US-China Space Wars & Moon-Mining

On May 30, two NASA astronauts were launched into space under the agency’s Commercial Crew Program, marking the return to a time when the United States transported its people into space without depending on foreign countries like Russia. U.S. private firms can now carry out launches to low-Earth orbits at competitive prices. Consequently, in addition to no longer being dependent on foreign countries for space assistance, NASA can now focus on its longer-term goal of launching Americans into deeper space.

In 2020, China’s Chang’e-5 moon mission discovered a new variant mineral now called Changesite-(Y). The crystal containing helium-3 could prove incredibly valuable as it may offer a new energy source. Scientists believe that the tiny crystals may be able to power nuclear reactors and are abundant on the moon. To put the power of helium-3 in perspective, about three tablespoons of helium-3 could replace 5,000 tons of coal.

Consequently, the Chinese Communist Party (CCP) announced plans for three more moon missions over the next 10 years and the construction of a permanent lunar base.

The Chinese space agency frequently captures headlines heralding China’s achievements in space. Apart from Chang’e-5 landing on the moon, China managed to land a rover called Zhurong on Mars in 2021. However, China is slow in the space race. The United States sent its first uncrewed mission to the moon in 1962, followed by a human-crewed mission in 1969. Chinese unmanned craft reached Mars in 2020, a feat NASA had achieved with Mariner 4 in 1964, while the first U.S. craft to land on Mars was Viking 1 in 1975. Currently, with 2,944 satellites, the United States has nearly six times as many satellites orbiting the Earth as China with 499.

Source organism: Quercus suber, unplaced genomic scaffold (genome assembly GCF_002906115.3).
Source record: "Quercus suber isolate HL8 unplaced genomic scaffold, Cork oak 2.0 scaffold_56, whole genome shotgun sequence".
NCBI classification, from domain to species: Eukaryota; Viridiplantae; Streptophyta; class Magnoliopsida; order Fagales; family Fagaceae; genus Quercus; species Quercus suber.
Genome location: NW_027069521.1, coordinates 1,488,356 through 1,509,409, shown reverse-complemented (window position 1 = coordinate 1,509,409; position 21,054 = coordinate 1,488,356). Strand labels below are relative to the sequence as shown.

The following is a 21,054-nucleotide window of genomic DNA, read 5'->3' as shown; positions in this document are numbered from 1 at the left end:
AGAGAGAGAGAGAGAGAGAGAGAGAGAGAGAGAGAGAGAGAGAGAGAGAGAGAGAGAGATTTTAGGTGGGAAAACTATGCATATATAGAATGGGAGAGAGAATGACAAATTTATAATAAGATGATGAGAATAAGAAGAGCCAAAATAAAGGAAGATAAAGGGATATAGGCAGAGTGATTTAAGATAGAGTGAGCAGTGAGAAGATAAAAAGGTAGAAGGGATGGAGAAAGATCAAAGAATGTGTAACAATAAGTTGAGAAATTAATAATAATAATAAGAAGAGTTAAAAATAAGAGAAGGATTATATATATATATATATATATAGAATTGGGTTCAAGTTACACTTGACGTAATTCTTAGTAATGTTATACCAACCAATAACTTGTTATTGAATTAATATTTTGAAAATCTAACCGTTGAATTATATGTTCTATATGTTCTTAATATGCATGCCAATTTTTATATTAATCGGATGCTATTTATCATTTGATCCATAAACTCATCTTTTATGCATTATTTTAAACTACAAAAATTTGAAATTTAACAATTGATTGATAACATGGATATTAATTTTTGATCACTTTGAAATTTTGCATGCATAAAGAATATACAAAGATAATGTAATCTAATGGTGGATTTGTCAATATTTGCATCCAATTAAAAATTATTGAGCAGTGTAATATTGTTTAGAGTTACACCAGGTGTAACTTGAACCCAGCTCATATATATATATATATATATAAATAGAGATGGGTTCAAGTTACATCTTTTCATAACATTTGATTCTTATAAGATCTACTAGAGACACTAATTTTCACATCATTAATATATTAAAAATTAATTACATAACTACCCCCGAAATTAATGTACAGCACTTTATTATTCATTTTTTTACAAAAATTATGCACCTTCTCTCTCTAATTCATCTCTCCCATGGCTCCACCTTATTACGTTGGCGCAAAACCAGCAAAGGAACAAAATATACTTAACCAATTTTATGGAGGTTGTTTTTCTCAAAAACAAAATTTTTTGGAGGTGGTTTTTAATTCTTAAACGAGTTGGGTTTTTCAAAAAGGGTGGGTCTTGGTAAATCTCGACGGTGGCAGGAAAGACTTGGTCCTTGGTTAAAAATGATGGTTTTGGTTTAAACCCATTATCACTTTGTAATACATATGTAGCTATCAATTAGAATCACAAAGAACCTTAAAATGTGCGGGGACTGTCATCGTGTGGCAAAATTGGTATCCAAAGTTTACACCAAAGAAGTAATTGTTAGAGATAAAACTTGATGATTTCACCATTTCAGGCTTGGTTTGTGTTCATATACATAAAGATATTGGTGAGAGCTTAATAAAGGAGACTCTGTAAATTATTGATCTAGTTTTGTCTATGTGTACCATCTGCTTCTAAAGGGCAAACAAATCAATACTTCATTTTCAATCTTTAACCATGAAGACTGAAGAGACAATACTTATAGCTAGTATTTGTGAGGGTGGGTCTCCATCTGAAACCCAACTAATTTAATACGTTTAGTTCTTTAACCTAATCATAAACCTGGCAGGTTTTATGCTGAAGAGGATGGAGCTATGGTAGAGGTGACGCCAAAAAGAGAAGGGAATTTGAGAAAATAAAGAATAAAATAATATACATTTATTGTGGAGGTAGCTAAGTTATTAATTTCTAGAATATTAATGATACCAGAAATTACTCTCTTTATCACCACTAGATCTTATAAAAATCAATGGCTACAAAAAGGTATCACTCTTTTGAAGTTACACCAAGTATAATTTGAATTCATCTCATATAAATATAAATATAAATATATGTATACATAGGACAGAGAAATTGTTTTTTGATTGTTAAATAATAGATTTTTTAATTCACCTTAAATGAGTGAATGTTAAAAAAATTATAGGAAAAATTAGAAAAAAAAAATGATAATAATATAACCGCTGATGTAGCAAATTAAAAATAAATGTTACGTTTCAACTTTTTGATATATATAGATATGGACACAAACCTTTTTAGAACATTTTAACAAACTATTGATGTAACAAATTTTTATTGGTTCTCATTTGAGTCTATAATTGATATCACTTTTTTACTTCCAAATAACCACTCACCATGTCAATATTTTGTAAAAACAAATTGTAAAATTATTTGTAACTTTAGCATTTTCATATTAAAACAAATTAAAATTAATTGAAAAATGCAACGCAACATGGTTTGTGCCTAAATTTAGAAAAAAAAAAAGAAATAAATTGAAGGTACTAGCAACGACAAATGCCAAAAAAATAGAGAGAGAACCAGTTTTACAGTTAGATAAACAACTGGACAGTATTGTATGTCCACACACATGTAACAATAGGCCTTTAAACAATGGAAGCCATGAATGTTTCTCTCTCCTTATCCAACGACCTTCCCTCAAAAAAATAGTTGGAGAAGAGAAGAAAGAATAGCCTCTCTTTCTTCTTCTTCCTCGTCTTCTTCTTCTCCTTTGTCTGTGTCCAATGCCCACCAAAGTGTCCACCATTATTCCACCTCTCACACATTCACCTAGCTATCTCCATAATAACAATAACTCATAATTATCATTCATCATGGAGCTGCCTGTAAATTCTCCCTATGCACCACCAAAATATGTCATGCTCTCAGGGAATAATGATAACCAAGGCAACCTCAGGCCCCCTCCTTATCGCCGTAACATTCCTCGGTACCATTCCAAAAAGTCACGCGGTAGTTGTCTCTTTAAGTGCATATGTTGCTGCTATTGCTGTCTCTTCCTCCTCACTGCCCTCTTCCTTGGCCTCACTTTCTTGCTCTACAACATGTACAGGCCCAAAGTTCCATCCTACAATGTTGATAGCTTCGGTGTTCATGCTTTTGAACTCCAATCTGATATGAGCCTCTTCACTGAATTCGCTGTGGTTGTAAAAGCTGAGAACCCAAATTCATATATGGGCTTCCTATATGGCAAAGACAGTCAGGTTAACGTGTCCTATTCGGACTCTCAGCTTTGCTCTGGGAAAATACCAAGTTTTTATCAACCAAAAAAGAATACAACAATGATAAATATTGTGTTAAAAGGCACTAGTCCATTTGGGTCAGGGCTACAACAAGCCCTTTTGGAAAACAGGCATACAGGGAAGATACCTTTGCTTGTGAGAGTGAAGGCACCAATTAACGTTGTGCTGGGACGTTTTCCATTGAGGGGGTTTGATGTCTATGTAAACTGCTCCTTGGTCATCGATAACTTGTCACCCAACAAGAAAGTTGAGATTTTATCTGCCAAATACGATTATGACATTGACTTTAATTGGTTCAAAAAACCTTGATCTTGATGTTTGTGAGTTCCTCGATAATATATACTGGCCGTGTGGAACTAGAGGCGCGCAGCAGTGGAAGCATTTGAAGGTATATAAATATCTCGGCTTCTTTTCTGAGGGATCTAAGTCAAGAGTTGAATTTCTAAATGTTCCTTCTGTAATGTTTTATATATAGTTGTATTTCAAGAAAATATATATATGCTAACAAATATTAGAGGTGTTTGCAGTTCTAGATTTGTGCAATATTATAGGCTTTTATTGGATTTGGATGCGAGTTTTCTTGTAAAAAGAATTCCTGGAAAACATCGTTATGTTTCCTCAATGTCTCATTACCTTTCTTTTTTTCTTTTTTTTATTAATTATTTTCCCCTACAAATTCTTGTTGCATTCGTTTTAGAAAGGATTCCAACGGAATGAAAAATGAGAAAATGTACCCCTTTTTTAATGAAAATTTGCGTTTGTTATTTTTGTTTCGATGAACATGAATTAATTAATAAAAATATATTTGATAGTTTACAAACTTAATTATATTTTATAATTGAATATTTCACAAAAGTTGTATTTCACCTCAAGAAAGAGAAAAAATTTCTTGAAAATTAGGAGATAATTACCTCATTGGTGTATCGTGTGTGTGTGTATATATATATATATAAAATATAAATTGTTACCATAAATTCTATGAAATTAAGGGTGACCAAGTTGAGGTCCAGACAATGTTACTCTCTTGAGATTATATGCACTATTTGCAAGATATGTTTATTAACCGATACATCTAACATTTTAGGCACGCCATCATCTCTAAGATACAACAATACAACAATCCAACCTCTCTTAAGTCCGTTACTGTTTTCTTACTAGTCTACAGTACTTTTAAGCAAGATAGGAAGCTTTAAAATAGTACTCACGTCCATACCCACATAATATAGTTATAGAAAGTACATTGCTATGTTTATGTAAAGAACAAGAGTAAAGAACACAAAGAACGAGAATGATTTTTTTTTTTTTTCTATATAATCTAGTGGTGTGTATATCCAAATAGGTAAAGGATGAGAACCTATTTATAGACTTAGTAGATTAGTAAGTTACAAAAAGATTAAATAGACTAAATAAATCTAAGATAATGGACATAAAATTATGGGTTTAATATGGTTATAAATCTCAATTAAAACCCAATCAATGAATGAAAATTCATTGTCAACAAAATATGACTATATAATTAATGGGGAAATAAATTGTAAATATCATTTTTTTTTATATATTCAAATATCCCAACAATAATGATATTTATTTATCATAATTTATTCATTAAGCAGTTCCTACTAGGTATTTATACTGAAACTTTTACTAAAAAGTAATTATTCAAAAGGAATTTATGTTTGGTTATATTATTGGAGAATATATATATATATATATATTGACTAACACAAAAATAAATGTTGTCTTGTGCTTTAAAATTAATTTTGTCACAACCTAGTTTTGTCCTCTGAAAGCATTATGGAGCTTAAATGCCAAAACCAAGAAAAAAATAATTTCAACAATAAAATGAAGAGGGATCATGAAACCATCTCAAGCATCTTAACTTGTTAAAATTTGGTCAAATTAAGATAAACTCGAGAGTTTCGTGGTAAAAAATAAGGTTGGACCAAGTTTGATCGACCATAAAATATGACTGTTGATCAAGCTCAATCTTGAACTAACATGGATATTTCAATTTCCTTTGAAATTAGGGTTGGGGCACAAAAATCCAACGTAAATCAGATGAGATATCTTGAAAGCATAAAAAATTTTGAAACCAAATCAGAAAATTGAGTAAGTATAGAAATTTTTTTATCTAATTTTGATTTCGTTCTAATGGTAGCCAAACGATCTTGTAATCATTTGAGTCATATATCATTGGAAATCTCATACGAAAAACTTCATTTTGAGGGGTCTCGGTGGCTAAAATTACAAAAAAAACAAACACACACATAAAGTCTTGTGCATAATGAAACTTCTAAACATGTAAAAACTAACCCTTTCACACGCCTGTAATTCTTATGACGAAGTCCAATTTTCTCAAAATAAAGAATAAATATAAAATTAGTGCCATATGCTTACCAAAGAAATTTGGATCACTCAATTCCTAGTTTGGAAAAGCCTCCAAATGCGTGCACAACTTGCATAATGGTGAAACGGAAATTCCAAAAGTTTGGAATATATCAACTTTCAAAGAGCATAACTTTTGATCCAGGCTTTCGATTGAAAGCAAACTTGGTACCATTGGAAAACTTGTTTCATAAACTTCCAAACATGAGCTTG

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Space Probe Launched in 1977 Begins Beaming Back ‘Impossible’ Data from Beyond the Solar System

You’re driving along and the “check engine” light flashes amber on your dashboard. Your engine is in no danger at the moment, but you have to get that examined before a real problem develops.

Imagine if your vehicle is nearly a half-century old. And is a spacecraft operating at the edge of the solar system.

Houston, we have a problem.

Or, more correctly, NASA’s Jet Propulsion Laboratory in Southern California has one.

It’s because the space probe Voyager 1, launched in 1977, is sending data that’s not possible for it to originate, the UK’s Independent reports.

“A mystery like this is sort of par for the course at this stage of the Voyager mission,” according to NASA project manager Suzanne Dodd.

Essentially, all is well on Voyager 1 — commands are being performed when received (after a two-day interstellar space delay) — and apparently, the radio antenna is still properly aimed at earth.

But the probe is sending weird messages about its control systems that could not possibly show what’s actually taking place on board.

It looks like Voyager is happy with it, not having set off any systems for fault protection. It’s just sending out telemetry that apparently has been randomly generated.

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NATO’s ‘Space Policy’ Outlines Readiness to Jointly Respond to Attacks in Space

NATO on Monday made public its official “overarching Space Policy” that outlines how it would protect its members from space attacks, citing threats from potential adversaries.

The U.S.-led alliance said its collective defense principles will be extended to outer space in response to developments made at last year’s Brussels Summit.